I get it. I am not always all that aware of the music of today because I tend to thing everything should sound like Black Sabbath or The Rolling Stones around the time of Some Girls. I may be able to tell you all manner of arcane facts about the music of my youth — don’t get me started on the KLF or any associated bands — but most music today slips in one ear and out the other.
That said, I kind of liked what I heard from Sia. And I really enjoyed the fact that she remained anonymous so often, having actresses play her in videos and rarely showing her face.
So when she made an auteur project — a $16 million dollar movie written, directed and of course featuring her — I was pretty surprised. It’s one thing to not know how to read music, but all of this at once?
Sia said in a BBC interview, “For me, the process was basically, I work out the movie. I’ll act it out, I’ll have the dialogue already in my head… I can’t be bothered to learn Final Draft.”
Oh no, I thought. But part of me was like, oh yes. Because if there’s one thing better than a great movie, it’s a spectacular explosion of a film fueled by ego and hubris.
Some of the issues become apparent when you see how all of the place the process of creation was. The proagnist Zu was going to be Shia LaBeouf, then Jonah Hill, then after seeing Kate Hudson sing, she got the part. Speaking of the casting, most of it was done over social media. And then, after forty days of shooting, it took three years to edit this film.
Sia would tell Rolling Stone, “I couldn’t seem to find the right editor – someone who understood the magic I was trying to make happen.”
I would argue that this editor does not exist.
Maddie Ziegler may have starred in a series of Sia’s videos, but was she meant to play an autistic girl and go full blown like she does here? How about the fact that the movie shows a potentially dangerous physical restraint method called crushing? Or the fact that Leslie Odom Jr.’s character seemingly exists only to help white people get past their issues?
Also, there are flashing lights throughout this movie, so many of the autustic people who it could reach can’t watch it!
I know quite a few autustic people and not a single one of them are infants, despite this movie showing me they can be, as it veers between gritty drama and Bjork video. I take that back. Bjork makes good videos.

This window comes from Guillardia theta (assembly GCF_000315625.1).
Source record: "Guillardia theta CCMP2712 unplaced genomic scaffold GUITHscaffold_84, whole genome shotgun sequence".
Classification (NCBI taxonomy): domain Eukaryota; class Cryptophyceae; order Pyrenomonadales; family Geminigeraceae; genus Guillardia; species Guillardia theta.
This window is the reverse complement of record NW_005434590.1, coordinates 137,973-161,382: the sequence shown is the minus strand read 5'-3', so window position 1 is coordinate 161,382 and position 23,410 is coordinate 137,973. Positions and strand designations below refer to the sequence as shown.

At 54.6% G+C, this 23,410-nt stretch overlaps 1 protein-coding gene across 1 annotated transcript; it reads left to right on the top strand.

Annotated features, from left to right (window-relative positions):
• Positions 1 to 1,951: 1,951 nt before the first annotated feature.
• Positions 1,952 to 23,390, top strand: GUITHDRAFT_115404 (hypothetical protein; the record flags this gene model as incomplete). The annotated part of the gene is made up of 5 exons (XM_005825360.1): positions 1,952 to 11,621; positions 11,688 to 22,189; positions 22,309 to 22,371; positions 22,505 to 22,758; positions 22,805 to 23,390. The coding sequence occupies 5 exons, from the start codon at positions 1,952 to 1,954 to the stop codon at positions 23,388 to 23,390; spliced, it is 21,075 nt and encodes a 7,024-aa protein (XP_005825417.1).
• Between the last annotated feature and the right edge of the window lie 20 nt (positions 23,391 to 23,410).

For everyone that ever made fun of The Apple or Can’t Stop the Music or Staying Alive or any number of horrible music-themed movies that I can’t help but love, I will use this as the example for what a truly bad movie is. Because man, I can remember songs from Xanadu and Sextette and I promise you that not a single moment of this film except for its endless montages of screaming headphone wearing children will stick with me. This movie has made me hate Sia, hate her music, hate children, hate communities and hate stages with floral arrangements like at the end of this movie.
Honestly, if you told me this was a right wing religious film, it would have made so much more sense to me. Actually, I’ve watched plenty of those and they’re way more entertaining than this.
Also: Sia plays herself and has this scheme where she’s using drug dealers to buy painkillers to send them to needy places in the world, which seems like the same kind of dumb idea as this movie, as if someone could have perhaps not been impulsive and tried to think of a better way to do things.
Somehow, this was nominated for both a Golden Globe for Best Picture and the Razzie Award for Worst Picture, which is the kind of thing only Pia Zadora has accomplished.
Man, this article feels like clubbing seals and shooting fish in a barrel. Realizing that doesn’t mean I’m going to start being nice though. That said, I wish I had seen this movie during its IMAX premiere because I thought no movie could be as loud and face destroying as watching the fecund Zack Snyder Watchmen from the front row and I feel that this is the movie that could erase that from my brain.
It’s like when you get a song stuck in your head and the only way to get it out is to start humming Glenn Frey’s “Smuggler’s Blues.” Because then, you have “Smuggler’s Blues” stuck in your head. And that’s a losing proposition but one you can’t refuse. It’s the politics of contraband. It’s the smuggler’s blues.